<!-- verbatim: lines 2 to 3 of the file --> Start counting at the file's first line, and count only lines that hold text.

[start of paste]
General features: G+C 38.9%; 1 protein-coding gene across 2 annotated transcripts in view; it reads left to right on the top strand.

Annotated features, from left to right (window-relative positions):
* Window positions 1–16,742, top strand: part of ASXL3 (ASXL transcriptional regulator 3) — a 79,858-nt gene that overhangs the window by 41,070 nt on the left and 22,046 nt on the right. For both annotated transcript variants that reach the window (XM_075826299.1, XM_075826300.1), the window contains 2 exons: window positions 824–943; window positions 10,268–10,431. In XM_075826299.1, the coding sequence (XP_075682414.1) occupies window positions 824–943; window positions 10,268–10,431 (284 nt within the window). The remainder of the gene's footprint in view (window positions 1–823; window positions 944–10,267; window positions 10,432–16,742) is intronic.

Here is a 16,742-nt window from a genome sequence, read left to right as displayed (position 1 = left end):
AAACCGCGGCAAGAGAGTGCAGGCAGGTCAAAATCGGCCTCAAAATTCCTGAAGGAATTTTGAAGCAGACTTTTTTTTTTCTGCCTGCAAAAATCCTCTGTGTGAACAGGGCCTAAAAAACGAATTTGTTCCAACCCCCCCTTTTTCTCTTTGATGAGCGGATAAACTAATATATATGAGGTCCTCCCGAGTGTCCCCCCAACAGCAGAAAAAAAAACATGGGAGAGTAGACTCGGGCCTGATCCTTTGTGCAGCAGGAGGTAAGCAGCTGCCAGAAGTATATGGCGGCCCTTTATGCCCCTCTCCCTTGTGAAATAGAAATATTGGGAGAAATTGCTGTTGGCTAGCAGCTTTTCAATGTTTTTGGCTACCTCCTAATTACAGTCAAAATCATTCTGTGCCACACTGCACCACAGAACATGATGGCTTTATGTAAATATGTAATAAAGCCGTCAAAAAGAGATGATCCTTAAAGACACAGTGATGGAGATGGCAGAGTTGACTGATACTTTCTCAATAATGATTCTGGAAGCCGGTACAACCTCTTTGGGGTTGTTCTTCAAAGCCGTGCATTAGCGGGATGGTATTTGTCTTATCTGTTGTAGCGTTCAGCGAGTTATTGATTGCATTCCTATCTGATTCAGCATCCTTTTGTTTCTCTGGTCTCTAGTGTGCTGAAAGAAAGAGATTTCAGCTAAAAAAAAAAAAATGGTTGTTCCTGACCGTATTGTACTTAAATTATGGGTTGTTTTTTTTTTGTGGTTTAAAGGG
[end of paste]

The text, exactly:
Annotated features, from left to right (window-relative positions):
* Window positions 1–16,742, top strand: part of ASXL3 (ASXL transcriptional regulator 3) — a 79,858-nt gene that overhangs the window by 41,070 nt on the left and 22,046 nt on the right. For both annotated transcript variants that reach the window (XM_075826299.1, XM_075826300.1), the window contains 2 exons: window positions 824–943; window positions 10,268–10,431. In XM_075826299.1, the coding sequence (XP_075682414.1) occupies window positions 824–943; window positions 10,268–10,431 (284 nt within the window). The remainder of the gene's footprint in view (window positions 1–823; window positions 944–10,267; window positions 10,432–16,742) is intronic.